President Obama announced Tuesday more than $750 million in charitable commitments from technology and telecom companies for a new effort to bring high-speed Internet to the classroom.
Speaking at a middle school in suburban Maryland on Tuesday, the president touted ConnectED — a program announced last year that aims to get nearly every classroom in America outfitted with high-speed Internet access.
"In a country where we expect free Wi-Fi with our coffee, we should definitely demand it in our schools," Obama said.
The president touted a $2 billion "down payment" from the Federal Communications Commission that will connect some 20 million students to high-speed Internet. That doubles the $1 billion initially expected from the agency for the program over the next two years.
Obama also announced more than three-quarters of a billion dollars in commitments from private companies "that are going to go a long way to realize that vision, where every child has access to the technology they can use to help them learn."
"They want educated customers — they're doing good, but it will also help them to succeed," Obama said.
The commitments include $100 million in laptops and iPads from Apple, 12 million free copies of Microsoft Windows, and $350 million in educational and design software from companies like O'Reilly Media and Autodesk.
"Education is in Apple's DNA, and we're passionate about helping inspire students around the world to learn in new ways using our innovative technology, incredible apps, interactive textbooks and customizable tools for teachers," said Apple spokeswoman Kristin Huguet. "We're gladly contributing more than $100 million in equipment and expertise to bring Apple's love of learning and our experience in the classroom to the schools that need it most.”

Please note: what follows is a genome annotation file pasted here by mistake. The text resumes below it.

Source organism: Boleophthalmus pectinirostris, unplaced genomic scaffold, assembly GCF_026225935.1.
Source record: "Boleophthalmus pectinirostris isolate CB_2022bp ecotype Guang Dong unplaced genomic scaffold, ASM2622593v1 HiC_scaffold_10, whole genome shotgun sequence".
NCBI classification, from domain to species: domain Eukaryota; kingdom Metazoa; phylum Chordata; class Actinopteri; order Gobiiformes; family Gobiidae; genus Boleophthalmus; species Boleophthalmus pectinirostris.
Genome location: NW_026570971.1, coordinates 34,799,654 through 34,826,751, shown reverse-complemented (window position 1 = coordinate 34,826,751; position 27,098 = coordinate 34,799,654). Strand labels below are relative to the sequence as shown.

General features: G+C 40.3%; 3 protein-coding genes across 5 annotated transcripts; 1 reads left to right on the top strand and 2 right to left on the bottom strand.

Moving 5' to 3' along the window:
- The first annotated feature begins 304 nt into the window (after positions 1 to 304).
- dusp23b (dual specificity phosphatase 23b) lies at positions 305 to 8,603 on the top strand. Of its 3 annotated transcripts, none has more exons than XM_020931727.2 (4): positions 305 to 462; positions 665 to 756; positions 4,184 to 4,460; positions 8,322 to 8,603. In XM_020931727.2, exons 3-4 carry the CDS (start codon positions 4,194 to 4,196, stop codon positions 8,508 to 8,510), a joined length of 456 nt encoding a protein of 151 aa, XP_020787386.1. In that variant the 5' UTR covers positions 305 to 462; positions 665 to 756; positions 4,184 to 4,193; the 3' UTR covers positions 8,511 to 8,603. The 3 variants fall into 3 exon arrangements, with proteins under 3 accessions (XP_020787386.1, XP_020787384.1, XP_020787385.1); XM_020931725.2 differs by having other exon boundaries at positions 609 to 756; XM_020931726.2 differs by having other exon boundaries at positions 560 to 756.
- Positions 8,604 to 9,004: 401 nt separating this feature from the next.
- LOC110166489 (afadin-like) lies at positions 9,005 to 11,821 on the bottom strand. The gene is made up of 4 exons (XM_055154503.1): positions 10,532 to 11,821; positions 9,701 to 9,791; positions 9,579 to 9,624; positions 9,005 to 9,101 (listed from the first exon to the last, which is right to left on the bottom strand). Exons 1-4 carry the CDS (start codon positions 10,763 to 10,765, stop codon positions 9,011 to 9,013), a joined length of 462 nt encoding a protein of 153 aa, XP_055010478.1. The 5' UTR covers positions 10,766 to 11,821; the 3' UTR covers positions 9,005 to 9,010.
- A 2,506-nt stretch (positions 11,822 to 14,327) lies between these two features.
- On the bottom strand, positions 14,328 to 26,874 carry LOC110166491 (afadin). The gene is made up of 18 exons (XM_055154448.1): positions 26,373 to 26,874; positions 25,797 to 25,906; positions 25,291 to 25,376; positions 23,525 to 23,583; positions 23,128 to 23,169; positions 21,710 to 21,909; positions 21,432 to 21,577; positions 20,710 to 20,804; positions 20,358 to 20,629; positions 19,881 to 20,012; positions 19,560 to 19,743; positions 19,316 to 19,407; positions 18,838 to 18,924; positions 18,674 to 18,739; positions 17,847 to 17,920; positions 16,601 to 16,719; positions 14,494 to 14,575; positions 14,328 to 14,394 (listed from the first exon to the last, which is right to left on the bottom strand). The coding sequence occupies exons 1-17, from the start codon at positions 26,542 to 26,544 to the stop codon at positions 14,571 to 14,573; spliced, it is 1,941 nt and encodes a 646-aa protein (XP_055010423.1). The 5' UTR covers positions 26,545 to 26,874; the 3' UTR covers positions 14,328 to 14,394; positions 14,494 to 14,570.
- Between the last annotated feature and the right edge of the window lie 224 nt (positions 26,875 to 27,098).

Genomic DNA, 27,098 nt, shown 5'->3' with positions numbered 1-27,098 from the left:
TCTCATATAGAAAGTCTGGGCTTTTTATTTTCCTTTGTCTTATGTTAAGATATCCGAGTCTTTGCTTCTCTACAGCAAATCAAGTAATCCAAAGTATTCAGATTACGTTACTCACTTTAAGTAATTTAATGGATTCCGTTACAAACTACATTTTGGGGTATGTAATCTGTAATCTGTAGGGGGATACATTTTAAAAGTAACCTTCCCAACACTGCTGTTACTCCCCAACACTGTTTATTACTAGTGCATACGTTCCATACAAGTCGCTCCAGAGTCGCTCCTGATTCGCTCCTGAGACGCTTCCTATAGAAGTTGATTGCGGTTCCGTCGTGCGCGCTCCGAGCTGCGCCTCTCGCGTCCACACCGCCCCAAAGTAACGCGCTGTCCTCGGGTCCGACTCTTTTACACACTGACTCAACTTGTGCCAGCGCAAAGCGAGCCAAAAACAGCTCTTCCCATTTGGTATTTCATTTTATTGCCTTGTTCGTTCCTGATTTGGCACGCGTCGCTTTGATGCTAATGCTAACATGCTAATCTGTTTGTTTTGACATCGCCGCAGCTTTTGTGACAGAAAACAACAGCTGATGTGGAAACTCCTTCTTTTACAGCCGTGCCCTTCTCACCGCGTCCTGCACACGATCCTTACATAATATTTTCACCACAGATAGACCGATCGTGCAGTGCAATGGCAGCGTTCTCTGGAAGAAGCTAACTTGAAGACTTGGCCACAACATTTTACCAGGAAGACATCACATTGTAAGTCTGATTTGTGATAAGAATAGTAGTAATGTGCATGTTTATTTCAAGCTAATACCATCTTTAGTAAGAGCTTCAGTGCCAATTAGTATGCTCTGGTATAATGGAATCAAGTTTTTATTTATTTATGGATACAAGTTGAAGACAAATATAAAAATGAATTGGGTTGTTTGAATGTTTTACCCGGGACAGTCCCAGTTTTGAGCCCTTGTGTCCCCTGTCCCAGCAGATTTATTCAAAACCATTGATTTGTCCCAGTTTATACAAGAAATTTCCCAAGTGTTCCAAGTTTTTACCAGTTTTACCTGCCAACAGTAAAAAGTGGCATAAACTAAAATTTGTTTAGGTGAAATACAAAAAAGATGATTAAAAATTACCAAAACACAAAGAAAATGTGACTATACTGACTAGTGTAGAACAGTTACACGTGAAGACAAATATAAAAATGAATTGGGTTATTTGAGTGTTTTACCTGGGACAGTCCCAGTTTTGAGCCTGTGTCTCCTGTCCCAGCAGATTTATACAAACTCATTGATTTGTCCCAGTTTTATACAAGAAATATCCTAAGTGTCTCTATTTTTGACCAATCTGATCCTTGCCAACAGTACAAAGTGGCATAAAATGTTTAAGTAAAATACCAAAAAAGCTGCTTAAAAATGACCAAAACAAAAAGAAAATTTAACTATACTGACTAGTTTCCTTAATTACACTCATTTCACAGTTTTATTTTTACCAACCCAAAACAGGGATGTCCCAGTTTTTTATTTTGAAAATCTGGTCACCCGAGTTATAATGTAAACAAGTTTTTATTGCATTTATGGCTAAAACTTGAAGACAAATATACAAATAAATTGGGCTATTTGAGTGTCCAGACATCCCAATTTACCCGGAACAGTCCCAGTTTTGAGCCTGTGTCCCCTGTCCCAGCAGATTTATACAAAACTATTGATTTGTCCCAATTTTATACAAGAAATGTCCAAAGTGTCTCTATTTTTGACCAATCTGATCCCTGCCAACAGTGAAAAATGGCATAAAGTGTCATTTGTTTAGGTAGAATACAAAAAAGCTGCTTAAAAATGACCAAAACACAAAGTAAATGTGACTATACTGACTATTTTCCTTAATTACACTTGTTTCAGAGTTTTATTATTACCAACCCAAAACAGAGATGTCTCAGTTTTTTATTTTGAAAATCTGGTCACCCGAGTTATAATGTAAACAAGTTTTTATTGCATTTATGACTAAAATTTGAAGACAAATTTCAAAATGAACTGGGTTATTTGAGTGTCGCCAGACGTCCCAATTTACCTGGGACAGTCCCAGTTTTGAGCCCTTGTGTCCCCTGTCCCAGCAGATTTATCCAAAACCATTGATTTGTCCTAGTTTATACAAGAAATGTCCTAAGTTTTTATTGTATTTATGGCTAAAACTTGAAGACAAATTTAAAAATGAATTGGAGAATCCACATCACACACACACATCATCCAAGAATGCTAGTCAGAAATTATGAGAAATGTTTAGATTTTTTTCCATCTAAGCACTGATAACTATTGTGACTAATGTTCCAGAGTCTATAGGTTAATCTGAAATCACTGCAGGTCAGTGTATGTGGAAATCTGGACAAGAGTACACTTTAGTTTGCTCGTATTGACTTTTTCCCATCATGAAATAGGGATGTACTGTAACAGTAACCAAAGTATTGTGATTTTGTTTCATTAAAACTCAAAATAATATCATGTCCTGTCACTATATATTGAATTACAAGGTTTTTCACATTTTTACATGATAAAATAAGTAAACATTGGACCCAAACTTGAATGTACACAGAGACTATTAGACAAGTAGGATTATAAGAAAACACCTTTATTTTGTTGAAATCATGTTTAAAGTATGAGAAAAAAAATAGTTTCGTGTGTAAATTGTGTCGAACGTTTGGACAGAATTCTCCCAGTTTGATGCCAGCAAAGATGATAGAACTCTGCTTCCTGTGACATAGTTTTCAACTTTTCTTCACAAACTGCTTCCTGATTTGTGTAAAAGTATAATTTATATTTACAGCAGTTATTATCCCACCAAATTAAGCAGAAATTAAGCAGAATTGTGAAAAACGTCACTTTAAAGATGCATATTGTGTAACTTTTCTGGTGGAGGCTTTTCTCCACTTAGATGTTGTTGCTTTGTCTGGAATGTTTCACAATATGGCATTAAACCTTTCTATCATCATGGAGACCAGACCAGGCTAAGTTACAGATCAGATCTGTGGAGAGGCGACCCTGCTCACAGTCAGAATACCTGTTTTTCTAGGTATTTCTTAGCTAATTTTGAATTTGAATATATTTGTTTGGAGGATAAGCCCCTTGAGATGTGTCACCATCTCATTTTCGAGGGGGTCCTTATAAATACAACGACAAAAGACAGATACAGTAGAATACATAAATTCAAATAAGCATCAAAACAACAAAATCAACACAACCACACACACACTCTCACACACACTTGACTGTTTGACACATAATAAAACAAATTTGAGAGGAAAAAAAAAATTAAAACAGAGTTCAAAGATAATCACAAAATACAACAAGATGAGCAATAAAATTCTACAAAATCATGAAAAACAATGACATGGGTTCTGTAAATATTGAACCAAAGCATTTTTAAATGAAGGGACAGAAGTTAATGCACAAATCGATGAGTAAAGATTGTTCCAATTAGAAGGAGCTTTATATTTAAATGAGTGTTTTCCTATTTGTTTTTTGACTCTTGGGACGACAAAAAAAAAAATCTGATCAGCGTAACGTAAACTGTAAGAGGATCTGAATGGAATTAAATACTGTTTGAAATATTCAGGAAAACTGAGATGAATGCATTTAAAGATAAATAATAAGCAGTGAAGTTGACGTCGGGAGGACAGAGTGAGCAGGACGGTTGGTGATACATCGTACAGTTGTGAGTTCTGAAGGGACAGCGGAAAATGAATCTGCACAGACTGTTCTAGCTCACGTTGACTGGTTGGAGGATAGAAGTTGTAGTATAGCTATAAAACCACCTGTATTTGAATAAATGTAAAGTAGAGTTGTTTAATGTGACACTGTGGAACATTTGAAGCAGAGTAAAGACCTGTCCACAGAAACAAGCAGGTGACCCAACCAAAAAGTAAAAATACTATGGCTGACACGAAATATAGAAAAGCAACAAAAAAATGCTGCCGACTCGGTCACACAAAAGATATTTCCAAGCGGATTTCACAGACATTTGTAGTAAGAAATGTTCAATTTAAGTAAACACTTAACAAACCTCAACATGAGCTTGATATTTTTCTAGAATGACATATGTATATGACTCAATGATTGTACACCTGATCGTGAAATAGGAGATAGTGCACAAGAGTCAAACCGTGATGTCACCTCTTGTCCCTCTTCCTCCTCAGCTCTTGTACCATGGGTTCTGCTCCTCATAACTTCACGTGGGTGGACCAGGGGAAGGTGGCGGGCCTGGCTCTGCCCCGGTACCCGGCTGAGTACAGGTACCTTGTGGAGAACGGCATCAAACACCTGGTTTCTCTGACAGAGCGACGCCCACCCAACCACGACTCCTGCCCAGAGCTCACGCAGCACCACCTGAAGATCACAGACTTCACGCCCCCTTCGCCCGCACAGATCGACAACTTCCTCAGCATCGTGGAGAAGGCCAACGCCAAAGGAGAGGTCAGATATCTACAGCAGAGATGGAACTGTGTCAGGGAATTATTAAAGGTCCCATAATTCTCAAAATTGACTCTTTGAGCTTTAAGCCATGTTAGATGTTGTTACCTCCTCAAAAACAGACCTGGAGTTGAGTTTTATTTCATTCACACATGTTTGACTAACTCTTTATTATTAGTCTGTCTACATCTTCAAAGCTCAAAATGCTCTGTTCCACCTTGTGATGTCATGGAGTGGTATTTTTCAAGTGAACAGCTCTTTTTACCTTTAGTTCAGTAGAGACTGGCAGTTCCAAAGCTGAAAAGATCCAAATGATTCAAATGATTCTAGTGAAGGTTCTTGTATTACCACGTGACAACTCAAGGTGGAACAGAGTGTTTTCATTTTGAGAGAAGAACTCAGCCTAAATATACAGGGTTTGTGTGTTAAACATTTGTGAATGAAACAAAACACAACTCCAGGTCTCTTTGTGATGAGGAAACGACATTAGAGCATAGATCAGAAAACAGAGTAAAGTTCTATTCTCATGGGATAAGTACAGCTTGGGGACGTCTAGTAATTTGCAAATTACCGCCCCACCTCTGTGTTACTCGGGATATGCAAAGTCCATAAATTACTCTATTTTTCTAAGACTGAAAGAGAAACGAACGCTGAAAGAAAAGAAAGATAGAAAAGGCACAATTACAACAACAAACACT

Three telecom companies — AT&T, Verizon and Sprint — have also pledged up to $100 million each in Internet connectivity services.
Obama noted that the bandwidth at most schools — where hundreds of students, teachers, and administrators were looking to get online — was, on average, about the same as the average home equipped with high-speed Internet access. Some 70 percent of American schools do not have the capacity for every student to work from a high-speed Internet connection.
"Imagine what it could mean for a girl growing up on a farm to take AP biology...even if her school’s too small to offer it," Obama said. "Imagine what it could mean for a boy with an illness that confines him to his home to join his classmates."
The FCC funding, which will help schools and libraries pay for IT infrastructure and Internet service, is paid for by fees on monthly phone bills.
"The vision was always with the support of the FCC and moving forward on [the president's] vision that it would be the type of educational challenge that would take a village, and the village would respond," White House economic adviser Gene Sperling said.
Sperling said on Monday that the additional money came from "reprioritizing and reallocating" the FCC's existing budget, but it remains unclear whether the agency will increase service rates on cellphone bills. The White House deferred questions about a possible rate increase to the FCC.
Separately, the president called on Congress to fund additional teacher training to better prepare educators to use technology in the classroom
"Technology is not a silver bullet," Obama "It is only as good as the teachers who are there using it to inspire and teach and help work through projects."
Obama first announced the ConnectEd program a year ago and promoted it again during his State of the Union address last week.
--This post was updated at 12:25 p.m.